Michael Pollan burst into my awareness with his brilliant recent book How to Change Your Mind: What the New Science of Psychedelics Teaches Us About Consciousness, Dying, Addiction, Depression, and Transcendence. In reading about the author of this amazing study, I discovered that he had written an earlier book about the process of building a writer’s study in the backyard of his house in Connecticut. Although not as ambitious or important as How to Change Your Mind, this volume appealed to me as an example of a recurrent daydream of my own.
For the last six or seven years, since I moved back to the United States from Greece with some of my sons, I have been renting places to live and filling them with inexpensive furniture, mainly gifts from relatives or whatever we could pick up from Craigslist. We’ve been living in our current apartment in Seattle for about four years. I have no complains with it; it’s in a nice quiet neighborhood conducive to walks to clear the mind between bouts of writing, and there’s a good high school nearby for my son. But lately I find myself daydreaming from time to time about a place of my own. As I go through my daily paces, stretching my legs and gulping in fresh air, I envision what sort of house I would purchase if I had the money, what type of land it would sit on, and where geographically it would be located. Would I want a single-story spread-out layout or a multi-story edifice? How many bedrooms would it have? What sort of view? How would I furnish it?
Sometimes, though, I see my dream home in no fixed location. That’s because I sometimes also envision having a comfortable camper van to live in, a mobile dwelling in which I would be free to travel. Usually I come up with an ideal solution that is a blend of the two visions: a modest house with enough extra rooms so that my sons can feel free to visit, some property with plenty of greenery surrounding it, and a place to park the camper van so I can rest up between road adventures.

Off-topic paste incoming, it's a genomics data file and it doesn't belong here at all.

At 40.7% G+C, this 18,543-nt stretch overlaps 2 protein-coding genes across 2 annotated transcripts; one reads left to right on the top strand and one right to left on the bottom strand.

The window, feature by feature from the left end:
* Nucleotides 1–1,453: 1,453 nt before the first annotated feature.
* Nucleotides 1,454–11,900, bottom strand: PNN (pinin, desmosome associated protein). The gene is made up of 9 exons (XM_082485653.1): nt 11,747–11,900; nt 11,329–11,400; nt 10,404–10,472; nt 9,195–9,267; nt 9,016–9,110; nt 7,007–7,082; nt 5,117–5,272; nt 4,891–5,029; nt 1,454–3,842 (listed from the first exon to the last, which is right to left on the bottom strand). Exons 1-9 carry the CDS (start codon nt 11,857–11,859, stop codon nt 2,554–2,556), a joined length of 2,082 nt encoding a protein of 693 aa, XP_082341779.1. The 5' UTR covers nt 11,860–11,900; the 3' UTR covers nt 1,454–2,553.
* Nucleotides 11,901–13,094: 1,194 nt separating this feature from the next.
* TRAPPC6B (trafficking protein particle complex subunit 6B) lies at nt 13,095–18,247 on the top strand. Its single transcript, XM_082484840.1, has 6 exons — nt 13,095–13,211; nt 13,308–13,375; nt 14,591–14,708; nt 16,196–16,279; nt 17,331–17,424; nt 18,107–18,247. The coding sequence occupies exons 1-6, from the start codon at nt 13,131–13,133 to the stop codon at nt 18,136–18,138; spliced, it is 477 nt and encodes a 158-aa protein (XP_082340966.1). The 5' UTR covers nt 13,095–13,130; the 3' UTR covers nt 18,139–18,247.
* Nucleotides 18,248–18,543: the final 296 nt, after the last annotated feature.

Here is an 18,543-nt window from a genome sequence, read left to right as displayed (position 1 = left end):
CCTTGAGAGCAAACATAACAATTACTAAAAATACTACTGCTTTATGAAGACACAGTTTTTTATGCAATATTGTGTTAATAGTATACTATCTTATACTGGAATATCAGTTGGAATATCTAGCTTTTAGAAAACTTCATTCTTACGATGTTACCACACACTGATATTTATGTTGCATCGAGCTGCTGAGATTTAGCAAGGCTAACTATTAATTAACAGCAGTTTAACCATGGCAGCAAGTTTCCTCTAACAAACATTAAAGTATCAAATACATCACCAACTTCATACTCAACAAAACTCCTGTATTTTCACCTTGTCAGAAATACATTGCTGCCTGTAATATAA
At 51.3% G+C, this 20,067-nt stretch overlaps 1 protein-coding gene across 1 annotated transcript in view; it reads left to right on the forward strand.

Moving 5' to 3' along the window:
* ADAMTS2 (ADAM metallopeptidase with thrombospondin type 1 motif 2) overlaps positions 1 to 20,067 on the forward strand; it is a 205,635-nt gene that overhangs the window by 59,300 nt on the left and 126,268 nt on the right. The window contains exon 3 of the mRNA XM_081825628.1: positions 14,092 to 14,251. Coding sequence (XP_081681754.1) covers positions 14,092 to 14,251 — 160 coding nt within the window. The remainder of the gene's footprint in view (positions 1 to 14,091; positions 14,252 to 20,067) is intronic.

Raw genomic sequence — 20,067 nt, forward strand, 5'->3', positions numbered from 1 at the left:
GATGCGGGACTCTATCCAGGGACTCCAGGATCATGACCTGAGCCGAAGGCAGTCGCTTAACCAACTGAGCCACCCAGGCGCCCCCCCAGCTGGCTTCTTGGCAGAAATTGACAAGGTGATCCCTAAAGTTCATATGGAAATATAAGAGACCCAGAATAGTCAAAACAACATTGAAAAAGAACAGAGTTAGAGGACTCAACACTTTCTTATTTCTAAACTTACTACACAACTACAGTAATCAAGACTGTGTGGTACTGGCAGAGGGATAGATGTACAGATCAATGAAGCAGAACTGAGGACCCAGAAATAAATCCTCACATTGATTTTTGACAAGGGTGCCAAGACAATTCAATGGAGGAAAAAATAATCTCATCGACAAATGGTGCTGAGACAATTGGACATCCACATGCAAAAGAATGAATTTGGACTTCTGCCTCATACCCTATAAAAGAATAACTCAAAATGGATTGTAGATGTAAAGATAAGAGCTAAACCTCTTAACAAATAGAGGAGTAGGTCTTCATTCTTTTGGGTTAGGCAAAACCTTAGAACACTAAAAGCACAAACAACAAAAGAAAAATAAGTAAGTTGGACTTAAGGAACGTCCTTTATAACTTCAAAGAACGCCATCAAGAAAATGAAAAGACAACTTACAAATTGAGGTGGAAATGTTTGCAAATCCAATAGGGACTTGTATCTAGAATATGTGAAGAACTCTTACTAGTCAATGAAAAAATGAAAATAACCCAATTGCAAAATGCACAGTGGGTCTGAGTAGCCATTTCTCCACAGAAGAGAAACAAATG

Yes, so I can get behind Pollan’s vision of the architecture of daydreams; that is, using construction materials to give fixed shape to the thoughts in my head. In Pollan’s case, he decided to construct a one-room shack up in the woods behind his house where he could work on his writing. A Place of My Own is a memoir of how he brought his idea from architect’s drawing to finished building. The construction of a tiny room such as Pollan had in mind is not much material with which to fill a three hundred page book; as you can expect, he deviates a lot into the history, theories, and philosophies of architecture. He also meticulously chronicles every detail of his building’s construction from the choosing of the right site to the selection of wood. To be honest, I think he goes a little overboard with the long detailed descriptions of obscure architectural ideas; my eyes glazed over sometimes and I wanted certain sections of the book to end. But it’s like if you are taking a long walk: some parts of the scenery are going to interest you more than others.
Pollan and the architect that he hired planned his building meticulously, but as a writer, as I read the description I questioned whether I would be happy working in a place similar to what Pollan had in mind. I have one strong objection. He did not plan a bathroom in his structure. I would find that intolerable. I try to hydrate as I write, and as a result I have to take pee breaks often. It would be terribly inconvenient to run down to the house every time I had to go. And the weather in winter is extreme in Connecticut, where Pollan built his humble edifice. In good weather, sure, I could take a short walk into the surrounding woods and water a tree – but what if there’s a foot of snow on the ground or it’s pouring rain? Or what if nature calls in a different way? No, if I were to go to all the trouble to build myself a writer’s studio apart from my living space, I would definitely include a toilet.
Other than that, Pollan’s place sounds cozy and inspiring and conducive to getting work done. I would love a space like that to write in – although I have to admit, for myself personally, I would be just as happy to have a writing room right in my house – I don’t really have the need to divorce it completely from my living quarters.
In closing, I would say that this book is absorbing and interesting, apart from those few sections of obscure detail that I mentioned earlier, and I would recommend it if, like me, you enjoy envisioning the possibilities of your dreams.
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